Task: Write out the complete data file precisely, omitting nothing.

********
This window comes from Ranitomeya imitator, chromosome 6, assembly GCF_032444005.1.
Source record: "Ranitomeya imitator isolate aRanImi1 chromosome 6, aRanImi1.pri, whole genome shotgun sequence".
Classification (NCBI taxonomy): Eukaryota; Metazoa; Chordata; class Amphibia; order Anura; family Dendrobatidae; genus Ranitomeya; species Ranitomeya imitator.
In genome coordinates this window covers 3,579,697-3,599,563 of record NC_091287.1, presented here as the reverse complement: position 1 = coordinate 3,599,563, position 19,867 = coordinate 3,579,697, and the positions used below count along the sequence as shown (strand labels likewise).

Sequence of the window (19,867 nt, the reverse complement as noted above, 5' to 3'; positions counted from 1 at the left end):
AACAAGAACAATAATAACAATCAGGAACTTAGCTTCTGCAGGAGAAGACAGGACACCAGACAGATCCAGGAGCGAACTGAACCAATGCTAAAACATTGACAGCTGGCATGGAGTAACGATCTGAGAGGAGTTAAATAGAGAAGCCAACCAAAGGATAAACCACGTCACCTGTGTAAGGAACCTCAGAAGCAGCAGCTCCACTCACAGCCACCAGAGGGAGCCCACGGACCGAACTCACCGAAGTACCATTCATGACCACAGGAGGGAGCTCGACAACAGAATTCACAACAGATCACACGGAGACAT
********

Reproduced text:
This window comes from Ranitomeya imitator, chromosome 6, assembly GCF_032444005.1.
Source record: "Ranitomeya imitator isolate aRanImi1 chromosome 6, aRanImi1.pri, whole genome shotgun sequence".
Classification (NCBI taxonomy): Eukaryota; Metazoa; Chordata; class Amphibia; order Anura; family Dendrobatidae; genus Ranitomeya; species Ranitomeya imitator.
In genome coordinates this window covers 3,579,697-3,599,563 of record NC_091287.1, presented here as the reverse complement: position 1 = coordinate 3,599,563, position 19,867 = coordinate 3,579,697, and the positions used below count along the sequence as shown (strand labels likewise).

Sequence of the window (19,867 nt, the reverse complement as noted above, 5' to 3'; positions counted from 1 at the left end):
AACAAGAACAATAATAACAATCAGGAACTTAGCTTCTGCAGGAGAAGACAGGACACCAGACAGATCCAGGAGCGAACTGAACCAATGCTAAAACATTGACAGCTGGCATGGAGTAACGATCTGAGAGGAGTTAAATAGAGAAGCCAACCAAAGGATAAACCACGTCACCTGTGTAAGGAACCTCAGAAGCAGCAGCTCCACTCACAGCCACCAGAGGGAGCCCACGGACCGAACTCACCGAAGTACCATTCATGACCACAGGAGGGAGCTCGACAACAGAATTCACAACAGATCACACGGAGACAT